It shows intolerance when individuals of other cultures are not given freedom of choice (cliterodectomy, child brideship, infanticide, polygamy, family rape. however, it ignores the tremendous logo pressure which, for example, compels women in our liberal society to undergo plastic surgery, cosmetic implants, botox injections, etc., in order to remain competitive on the sex market. Finally, there are all the self-referring paradoxes centered on the impasse of tolerating intolerance. Liberalist multiculturalism preaches tolerance between cultures, while making it clear that true tolerance is fully possible only in the individualist Western culture, and thus legitimizes even military interventions as an extreme mode of fighting the other's intolerance - some us feminists supported the us occupation. However, Brown tries to get too much mileage from this self-referential paradox which a radical liberal would simply assume without any inconsistency: if I believe in individual choice and tolerance of different cultures, of course this obliges me to be "intolerant" towards cultures which prevent. Brown makes it easy here with focusing on today's anti-Islamism - but what about, say, the struggle against nazism? Is it not also a "paradox" that the allied block fought a brutal war against Fascism on behalf of tolerance and peace?
universality, insofar as s/he extricates. Since, however, every individual has to be somehow "particularized it has to dwell in a particular life-world, the only way to resolve this deadlock is to split the individual into universal and particular, public and private (where "private" covers both the "safe haven" of family. In liberalism, culture survives, but as privatized: as way of life, a set of beliefs and practices, not the public network of norms and rules. Culture is thus literally transubstantiated: the same sets of beliefs and practices change from the binding power of a collective into an expression of personal and private idiosyncrasies. Insofar as culture itself is the source of barbarism and intolerance, the inevitable conclusion is that the only way to overcome intolerance and violence is to extricate the core of subject's being, its universal essence, from culture: in its core, the subject has. (This, incidentally, gives a new twist to joseph goebbels's infamous formula "when I hear the word culture, i reach for my gun" - but not when I hear the word civilization.) Wendy Brown problematizes this liberal notion on a multitude of levels: First,. Since, in our societies, a sexualized division of labor still predominates which confers a male twist on basic liberal categories (autonomy, public activity, competition and relegates women to the private sphere of family solidarity, etc., liberalism itself, in its opposition of private and public, harbors. Furthermore, it is only the modern Western capitalist culture for which autonomy, individual freedom, etc., stand higher than collective solidarity, connection, responsibility for dependent others, the duty to respect the customs of one's community - again, liberalism itself privileges a certain culture, the modern Western. Brown's second line of attack concerns the freedom of choice - here, also, liberalism shows a strong bias.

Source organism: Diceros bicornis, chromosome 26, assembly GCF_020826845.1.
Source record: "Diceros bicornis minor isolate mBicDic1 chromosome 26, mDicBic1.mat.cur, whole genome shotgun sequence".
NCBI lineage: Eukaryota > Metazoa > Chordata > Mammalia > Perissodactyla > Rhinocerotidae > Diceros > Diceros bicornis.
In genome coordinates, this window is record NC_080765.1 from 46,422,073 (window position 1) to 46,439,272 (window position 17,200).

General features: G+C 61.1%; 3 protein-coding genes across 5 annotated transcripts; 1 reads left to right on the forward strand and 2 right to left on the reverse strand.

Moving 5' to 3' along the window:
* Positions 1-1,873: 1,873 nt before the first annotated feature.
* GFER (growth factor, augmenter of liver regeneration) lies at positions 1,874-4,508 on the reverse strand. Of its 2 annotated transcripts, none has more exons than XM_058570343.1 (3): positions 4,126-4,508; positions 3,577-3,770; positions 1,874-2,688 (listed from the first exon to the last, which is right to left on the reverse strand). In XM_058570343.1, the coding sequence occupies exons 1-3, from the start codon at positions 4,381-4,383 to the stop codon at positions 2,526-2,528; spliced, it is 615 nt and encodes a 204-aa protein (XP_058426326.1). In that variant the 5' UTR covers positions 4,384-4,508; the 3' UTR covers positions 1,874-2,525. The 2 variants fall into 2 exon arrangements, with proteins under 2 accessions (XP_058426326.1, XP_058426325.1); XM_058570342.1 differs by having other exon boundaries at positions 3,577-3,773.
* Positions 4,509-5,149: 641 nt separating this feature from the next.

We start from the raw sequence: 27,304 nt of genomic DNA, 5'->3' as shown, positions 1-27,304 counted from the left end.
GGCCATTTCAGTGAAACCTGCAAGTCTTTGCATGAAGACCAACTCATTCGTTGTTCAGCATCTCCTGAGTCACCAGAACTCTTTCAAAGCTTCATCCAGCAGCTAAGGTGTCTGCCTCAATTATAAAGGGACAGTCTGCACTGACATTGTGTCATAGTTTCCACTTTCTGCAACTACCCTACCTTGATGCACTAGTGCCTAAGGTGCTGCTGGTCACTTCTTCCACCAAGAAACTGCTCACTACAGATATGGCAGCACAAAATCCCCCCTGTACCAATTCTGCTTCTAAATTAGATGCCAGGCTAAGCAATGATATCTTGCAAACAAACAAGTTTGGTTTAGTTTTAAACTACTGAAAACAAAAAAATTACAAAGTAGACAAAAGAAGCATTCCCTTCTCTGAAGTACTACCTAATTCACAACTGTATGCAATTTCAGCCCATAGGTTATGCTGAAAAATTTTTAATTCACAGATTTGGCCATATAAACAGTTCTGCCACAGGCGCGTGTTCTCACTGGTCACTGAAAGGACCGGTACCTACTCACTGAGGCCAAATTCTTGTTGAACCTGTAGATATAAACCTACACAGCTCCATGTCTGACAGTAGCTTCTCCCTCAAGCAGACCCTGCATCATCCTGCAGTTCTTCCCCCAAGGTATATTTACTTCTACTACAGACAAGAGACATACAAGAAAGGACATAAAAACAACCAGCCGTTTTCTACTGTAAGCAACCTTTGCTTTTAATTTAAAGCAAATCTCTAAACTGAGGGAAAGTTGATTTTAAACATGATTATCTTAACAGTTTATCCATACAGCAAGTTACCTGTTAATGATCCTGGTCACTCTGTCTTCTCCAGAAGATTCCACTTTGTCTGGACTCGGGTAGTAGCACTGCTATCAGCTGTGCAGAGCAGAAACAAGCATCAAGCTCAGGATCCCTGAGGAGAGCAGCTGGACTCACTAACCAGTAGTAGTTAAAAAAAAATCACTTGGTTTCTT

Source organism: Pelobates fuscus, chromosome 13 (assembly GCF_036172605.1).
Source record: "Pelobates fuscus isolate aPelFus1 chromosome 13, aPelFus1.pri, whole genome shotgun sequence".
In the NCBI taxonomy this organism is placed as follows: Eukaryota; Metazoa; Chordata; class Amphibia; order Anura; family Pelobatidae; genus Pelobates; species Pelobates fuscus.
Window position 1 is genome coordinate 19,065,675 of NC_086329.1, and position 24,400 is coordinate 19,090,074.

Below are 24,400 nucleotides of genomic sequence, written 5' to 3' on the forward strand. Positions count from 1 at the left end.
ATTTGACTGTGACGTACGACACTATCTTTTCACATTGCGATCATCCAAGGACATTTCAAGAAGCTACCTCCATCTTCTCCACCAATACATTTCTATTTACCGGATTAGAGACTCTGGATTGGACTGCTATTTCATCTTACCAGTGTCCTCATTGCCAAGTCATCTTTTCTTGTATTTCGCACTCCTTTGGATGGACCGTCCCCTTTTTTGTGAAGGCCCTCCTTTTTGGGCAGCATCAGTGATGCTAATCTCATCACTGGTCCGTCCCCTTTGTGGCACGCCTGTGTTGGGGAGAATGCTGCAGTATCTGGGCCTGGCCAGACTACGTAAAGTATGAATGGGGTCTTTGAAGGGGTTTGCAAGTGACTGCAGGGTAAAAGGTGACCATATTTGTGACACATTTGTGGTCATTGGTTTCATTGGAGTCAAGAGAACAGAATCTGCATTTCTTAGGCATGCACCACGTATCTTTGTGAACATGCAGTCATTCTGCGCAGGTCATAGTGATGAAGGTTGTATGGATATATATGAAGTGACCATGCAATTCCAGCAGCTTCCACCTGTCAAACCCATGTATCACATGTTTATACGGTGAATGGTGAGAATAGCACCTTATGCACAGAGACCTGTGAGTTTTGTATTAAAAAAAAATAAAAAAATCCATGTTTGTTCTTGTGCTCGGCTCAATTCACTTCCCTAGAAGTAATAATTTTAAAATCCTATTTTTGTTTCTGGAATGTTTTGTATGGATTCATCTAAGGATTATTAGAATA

The cultivation of tolerance as a political end implicitly constitutes a rejection of politics as a domain trunk in which conflict can be productively articulated and addressed, a domain in which citizens can be transformed by their participation. 1, perhaps, nothing expresses better the inconsistency of the post-political liberal project than its implicit paradoxical identification of culture and nature, the two traditional opposites: culture itself is naturalized, posited as something given. (The idea of culture as "second nature" is, of course, an old one.) It was, of course, samuel Huntington who proposed the most successful formula of this "culturalization of politics" by locating the main source of today's conflicts into the "clash of civilizations what one. 2, huntington's dark vision of the "clash of civilizations" may appear to be the very opposite of Francis fukuyama's bright prospect of the End of History in the guise of a world-wide liberal democracy: what can be more different from fukuyama's pseudo-hegelian idea of the. The "clash of civilizations" is politics at the "end of history.". Contemporary liberalism forms a complex network of ideologies, institutional and non-institutional practices; however, underlying this multiplicity is a basic opposition on which the entire liberal vision relies, the opposition between those who are ruled by culture, totally determined by the life-world into which they were. This brings us to the next paradox: the ultimate source of barbarism is culture itself, one's direct identification with a particular culture which renders one intolerant towards other cultures.